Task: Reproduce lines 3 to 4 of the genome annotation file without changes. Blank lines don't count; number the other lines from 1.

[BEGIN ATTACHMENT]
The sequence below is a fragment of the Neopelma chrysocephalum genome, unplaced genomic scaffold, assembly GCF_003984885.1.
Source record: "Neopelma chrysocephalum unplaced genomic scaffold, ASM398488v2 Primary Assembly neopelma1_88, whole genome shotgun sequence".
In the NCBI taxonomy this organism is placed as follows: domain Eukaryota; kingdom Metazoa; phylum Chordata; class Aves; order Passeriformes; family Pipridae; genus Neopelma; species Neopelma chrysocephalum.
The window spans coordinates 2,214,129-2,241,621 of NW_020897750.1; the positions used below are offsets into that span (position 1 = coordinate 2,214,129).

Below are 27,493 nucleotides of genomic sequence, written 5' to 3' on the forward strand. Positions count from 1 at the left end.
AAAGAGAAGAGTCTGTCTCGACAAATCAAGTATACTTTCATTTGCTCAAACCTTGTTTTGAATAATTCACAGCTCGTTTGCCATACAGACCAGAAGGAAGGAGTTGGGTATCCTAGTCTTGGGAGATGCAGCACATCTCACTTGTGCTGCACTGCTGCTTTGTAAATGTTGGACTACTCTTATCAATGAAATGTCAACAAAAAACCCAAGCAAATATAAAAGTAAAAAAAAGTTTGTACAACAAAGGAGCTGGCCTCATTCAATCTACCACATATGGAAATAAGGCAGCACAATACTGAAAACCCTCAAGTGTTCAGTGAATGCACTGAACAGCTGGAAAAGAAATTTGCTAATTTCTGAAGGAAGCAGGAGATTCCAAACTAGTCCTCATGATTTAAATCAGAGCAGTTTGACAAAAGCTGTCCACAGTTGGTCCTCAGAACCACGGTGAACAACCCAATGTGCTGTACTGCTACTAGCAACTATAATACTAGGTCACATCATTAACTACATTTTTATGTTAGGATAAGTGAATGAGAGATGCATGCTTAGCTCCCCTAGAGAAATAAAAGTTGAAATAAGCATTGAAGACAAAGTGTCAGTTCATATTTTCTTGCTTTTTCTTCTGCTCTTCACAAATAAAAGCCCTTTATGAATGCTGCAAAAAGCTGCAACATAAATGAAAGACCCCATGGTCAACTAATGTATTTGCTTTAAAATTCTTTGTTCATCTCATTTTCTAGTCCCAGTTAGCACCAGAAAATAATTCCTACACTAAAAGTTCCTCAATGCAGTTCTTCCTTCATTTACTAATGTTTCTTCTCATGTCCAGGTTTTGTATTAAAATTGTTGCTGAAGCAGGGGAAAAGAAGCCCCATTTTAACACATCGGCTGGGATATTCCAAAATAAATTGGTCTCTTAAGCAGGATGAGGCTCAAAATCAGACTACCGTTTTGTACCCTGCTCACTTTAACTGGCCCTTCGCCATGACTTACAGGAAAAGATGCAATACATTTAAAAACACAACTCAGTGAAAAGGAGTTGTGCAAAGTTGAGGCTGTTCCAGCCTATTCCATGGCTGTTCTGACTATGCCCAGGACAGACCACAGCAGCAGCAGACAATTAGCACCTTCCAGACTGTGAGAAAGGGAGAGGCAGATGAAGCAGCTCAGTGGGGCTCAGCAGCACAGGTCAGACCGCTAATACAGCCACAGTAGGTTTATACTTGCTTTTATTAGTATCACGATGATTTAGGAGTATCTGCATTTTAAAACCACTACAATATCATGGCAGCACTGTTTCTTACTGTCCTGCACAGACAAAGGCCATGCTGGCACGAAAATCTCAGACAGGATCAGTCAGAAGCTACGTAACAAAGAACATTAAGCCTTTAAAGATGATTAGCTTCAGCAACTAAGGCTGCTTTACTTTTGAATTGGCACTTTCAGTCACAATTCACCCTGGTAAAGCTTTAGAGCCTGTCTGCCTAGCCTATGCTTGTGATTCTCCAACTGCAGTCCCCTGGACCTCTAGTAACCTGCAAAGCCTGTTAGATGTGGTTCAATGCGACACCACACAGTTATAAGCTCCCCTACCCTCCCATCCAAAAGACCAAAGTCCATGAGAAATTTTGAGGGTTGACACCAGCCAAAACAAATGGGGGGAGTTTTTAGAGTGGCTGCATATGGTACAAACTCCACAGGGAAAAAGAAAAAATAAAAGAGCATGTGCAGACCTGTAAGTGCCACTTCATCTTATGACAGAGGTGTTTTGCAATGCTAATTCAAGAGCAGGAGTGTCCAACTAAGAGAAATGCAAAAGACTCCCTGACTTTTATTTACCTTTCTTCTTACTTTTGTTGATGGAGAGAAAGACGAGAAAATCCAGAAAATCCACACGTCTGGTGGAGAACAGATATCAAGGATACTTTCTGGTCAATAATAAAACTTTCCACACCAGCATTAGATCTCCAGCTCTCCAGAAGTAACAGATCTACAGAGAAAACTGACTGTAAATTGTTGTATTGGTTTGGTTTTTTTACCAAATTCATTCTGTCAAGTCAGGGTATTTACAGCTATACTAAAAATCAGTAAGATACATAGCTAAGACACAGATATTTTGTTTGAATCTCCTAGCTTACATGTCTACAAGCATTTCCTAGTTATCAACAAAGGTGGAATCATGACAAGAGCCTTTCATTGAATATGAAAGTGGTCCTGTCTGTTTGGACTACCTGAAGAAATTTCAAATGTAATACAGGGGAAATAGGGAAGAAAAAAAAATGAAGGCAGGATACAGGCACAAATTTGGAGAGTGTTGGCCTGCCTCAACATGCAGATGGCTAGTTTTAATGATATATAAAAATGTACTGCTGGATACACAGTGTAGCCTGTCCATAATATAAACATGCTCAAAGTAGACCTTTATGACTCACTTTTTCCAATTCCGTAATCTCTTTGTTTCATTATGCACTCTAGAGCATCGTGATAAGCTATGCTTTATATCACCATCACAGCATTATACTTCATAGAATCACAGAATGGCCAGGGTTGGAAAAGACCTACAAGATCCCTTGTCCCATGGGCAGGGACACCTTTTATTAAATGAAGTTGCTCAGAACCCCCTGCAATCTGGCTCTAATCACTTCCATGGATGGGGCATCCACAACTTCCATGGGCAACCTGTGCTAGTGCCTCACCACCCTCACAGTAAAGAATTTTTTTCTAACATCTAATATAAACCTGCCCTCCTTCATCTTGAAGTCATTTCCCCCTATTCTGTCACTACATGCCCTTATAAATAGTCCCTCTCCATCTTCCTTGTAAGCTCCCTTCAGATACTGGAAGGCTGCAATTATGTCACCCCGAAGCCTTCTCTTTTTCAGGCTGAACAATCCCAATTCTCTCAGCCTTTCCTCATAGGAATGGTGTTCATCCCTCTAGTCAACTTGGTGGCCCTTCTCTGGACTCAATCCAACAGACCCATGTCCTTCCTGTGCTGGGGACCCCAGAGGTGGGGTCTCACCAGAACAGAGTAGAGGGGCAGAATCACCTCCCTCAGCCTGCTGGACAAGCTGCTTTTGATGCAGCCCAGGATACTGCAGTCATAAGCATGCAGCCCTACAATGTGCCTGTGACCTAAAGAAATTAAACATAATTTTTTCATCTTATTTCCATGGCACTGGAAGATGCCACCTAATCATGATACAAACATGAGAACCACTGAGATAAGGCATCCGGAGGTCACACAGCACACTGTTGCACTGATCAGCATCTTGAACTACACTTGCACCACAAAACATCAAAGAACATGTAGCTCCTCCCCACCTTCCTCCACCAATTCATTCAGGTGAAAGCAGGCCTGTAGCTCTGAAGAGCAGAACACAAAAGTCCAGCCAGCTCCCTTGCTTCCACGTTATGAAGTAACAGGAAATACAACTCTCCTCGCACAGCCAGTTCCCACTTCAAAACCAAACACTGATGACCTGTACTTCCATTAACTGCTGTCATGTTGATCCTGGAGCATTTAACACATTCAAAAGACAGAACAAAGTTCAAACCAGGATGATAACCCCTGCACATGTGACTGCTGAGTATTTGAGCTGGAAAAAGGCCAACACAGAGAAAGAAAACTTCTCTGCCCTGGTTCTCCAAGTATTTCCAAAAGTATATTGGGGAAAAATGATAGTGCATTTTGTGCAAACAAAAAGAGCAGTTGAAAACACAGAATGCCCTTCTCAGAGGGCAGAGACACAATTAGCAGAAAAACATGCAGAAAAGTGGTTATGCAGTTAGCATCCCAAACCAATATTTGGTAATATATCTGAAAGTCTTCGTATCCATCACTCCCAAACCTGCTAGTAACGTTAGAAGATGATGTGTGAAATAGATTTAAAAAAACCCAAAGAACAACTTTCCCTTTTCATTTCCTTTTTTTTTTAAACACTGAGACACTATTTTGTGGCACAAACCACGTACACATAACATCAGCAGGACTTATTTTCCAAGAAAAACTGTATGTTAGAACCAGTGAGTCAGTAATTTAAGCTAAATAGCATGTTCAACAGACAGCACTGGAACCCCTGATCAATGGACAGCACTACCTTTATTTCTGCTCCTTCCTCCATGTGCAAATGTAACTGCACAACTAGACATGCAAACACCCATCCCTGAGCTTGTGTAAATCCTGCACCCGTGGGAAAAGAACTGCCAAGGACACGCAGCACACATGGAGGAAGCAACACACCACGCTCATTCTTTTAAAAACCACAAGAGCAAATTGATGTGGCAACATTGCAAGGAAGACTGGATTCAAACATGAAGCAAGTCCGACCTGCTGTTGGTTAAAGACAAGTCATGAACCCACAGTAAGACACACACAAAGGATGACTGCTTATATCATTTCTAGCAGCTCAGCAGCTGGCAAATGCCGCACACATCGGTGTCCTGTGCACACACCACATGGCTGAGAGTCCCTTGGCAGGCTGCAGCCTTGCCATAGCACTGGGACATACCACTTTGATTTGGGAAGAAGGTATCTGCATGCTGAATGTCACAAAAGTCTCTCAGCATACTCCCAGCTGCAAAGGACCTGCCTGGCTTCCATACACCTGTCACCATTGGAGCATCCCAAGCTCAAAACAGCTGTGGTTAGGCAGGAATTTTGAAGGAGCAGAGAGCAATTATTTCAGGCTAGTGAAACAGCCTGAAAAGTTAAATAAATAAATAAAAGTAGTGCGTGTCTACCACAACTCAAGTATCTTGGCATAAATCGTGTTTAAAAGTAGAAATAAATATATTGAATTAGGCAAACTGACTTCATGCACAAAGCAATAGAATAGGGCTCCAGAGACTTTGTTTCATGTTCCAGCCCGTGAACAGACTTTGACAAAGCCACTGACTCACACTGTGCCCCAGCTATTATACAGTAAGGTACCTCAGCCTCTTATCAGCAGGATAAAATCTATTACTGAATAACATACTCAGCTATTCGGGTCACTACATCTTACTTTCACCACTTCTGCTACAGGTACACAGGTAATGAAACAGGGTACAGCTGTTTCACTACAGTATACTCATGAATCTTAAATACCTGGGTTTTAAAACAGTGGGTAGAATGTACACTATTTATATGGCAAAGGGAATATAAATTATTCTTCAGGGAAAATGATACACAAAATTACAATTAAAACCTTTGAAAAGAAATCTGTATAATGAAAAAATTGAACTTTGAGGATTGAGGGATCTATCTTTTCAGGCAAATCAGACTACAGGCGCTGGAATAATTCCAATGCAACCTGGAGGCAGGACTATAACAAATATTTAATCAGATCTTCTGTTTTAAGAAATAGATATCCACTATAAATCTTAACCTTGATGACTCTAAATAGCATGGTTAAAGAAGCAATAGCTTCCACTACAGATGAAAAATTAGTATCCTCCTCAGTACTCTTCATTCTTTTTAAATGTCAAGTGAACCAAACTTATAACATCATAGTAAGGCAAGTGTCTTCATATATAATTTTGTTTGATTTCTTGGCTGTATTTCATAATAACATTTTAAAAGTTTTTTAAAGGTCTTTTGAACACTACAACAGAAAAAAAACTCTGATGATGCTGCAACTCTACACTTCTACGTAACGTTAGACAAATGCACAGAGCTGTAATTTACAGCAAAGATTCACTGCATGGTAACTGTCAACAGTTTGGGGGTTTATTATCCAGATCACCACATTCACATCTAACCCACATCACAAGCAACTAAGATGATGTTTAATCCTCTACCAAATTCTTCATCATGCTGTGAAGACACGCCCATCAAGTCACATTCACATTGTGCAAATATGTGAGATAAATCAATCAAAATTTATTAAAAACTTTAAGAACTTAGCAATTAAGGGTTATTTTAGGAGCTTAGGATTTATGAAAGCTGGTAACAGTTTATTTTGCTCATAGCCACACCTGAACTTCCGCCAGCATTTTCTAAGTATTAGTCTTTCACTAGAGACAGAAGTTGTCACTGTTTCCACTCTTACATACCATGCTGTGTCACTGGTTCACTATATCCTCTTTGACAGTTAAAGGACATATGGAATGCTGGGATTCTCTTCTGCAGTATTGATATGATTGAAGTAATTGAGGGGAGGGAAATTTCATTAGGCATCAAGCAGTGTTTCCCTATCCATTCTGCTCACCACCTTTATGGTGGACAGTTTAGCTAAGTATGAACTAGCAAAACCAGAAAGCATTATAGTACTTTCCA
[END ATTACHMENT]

In the NCBI taxonomy this organism is placed as follows: domain Eukaryota; kingdom Metazoa; phylum Chordata; class Aves; order Passeriformes; family Pipridae; genus Neopelma; species Neopelma chrysocephalum.
The window spans coordinates 2,214,129-2,241,621 of NW_020897750.1; the positions used below are offsets into that span (position 1 = coordinate 2,214,129).